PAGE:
Why you really need an Apostille
We all know what it means to have a document notarized. The notary, a sworn independent officer of the state verifies your signature and identity documents. The notary then proceeds to place the notary stamp and embosser on the document. At this point, your signature has been verified and your document is, after the notary oath, considered notarized. But, there is the reason for an Apostille: considered notarized by whom? If the stamp of the notary is unknown to the receiver of the document, it adds little value. I, http://kenneth-a-edelstein.com have notarized thousands of documents. Most are for use in the USA and my notary stamp + raised seal is all that is required for the document to be considered notarized.
It�s a very different case when the document leaves the USA. Foreign officials are not familiar with the notary stamps and seals of American notaries. They certainly would have an especially difficult time if verification of the notary�s commission and status were required. Add the possibility that the document is going to a non-English speaking country; the �good in the USA� notarization would be worthless. It might be viewed as a �tax stamp�. Clearly there is a need for a notarization to be recognized on a global scale. That is exactly the purpose of the Apostille.
The Apostille, a standard document added to a notarization provides a common format, and verbiage, for the global acceptance of notary functions. It�s not just for documents leaving the USA for France. It works both ways: an Apostille bearing document originating in France is accepted in the USA � exactly as if the signature had been notarized in Manhattan. The French government is �on record� as having authenticated the validity of the Parisian notary. There is no need to be able to research � or even read the notarization done in French.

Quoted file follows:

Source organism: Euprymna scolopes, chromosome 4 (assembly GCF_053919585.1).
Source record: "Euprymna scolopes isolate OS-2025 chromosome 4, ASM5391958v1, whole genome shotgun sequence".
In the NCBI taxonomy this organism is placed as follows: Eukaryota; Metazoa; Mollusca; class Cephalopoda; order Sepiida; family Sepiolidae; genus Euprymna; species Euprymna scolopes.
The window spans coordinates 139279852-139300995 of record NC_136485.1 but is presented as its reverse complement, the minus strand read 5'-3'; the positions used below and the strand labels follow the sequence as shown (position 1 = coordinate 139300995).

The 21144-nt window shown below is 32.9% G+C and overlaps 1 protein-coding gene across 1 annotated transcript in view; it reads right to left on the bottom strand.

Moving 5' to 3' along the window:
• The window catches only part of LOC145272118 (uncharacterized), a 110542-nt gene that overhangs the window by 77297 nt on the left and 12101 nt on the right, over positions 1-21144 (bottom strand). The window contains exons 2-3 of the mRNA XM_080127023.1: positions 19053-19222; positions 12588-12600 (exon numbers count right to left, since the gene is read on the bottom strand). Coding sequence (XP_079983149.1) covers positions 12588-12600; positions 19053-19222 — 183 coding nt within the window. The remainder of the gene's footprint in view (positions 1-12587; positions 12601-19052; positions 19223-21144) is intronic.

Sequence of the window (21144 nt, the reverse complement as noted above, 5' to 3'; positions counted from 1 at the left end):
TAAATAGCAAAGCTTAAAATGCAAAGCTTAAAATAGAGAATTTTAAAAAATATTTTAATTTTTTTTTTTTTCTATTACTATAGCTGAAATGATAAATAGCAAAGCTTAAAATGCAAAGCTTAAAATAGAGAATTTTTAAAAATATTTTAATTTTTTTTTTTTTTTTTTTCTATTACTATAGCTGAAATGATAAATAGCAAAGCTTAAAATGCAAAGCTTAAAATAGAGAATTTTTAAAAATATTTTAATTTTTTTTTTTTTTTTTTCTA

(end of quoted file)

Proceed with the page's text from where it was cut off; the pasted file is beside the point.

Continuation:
As a http://newyorkmobilenotarypublic.com � I process and obtain Apostilles frequently. There are two formats, loosely referred to by the inclusive term: Apostille. The more common is the true �Apostille� � issued by and for signatory nations of Article 12 of The Hague Convention. This agreement is in place to facilitate the international flow of personal, compared to business documents.� For business documents, a more complex and costly procedure: Embassy / Consulate Legalization is often required. Non-signatory nations receive a �Certification� � often serving the same purpose, but sometimes not. Some non-signatory nations still require Legalization for personal documents such as: Birth Certificates, School Documents, Marriage Documents, etc.